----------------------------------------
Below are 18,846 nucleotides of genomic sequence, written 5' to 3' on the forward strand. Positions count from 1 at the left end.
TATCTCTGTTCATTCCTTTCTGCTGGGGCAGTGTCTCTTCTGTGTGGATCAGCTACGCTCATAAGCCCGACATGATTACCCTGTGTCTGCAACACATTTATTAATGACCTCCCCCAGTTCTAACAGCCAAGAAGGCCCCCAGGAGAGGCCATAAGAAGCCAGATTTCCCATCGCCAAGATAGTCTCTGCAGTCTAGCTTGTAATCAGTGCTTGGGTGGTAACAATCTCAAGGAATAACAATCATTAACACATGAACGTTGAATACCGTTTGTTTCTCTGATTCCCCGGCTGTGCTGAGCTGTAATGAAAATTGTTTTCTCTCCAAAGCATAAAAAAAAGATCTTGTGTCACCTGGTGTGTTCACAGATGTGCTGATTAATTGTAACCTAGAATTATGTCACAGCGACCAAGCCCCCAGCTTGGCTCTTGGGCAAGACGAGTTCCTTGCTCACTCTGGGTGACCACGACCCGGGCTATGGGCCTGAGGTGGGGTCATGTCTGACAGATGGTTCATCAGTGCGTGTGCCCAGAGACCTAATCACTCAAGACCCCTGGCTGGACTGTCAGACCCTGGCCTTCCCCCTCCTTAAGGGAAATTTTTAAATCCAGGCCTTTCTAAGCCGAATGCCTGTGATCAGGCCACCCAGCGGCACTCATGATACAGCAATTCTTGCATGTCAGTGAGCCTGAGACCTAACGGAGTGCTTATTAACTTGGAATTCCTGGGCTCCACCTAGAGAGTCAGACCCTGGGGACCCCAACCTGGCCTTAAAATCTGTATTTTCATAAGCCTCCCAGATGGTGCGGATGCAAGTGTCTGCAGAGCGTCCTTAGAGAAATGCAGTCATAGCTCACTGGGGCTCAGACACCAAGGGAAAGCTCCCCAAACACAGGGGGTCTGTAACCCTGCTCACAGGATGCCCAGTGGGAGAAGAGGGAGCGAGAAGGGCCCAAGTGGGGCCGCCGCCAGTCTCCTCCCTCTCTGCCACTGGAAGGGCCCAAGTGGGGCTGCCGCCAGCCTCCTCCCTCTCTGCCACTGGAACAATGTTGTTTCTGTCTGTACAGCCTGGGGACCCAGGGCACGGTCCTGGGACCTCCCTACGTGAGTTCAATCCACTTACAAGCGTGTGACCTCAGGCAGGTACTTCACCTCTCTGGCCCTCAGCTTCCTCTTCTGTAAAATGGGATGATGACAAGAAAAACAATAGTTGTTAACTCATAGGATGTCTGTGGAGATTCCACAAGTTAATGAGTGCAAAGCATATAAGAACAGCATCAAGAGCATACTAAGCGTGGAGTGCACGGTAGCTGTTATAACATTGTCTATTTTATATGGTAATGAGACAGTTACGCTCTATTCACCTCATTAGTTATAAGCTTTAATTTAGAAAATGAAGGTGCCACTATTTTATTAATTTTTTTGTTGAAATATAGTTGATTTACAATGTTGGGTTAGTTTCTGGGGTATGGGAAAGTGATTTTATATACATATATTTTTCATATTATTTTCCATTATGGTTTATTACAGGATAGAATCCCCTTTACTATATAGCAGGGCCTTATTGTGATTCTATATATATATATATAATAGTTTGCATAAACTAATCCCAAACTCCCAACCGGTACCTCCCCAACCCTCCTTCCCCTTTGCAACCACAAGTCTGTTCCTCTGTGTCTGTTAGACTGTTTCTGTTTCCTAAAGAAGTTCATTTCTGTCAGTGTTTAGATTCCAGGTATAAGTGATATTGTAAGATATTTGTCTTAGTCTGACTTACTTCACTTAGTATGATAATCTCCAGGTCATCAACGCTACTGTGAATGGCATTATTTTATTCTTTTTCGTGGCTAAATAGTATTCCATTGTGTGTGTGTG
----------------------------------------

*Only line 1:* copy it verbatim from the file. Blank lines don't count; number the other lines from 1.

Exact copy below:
Below are 18,846 nucleotides of genomic sequence, written 5' to 3' on the forward strand. Positions count from 1 at the left end.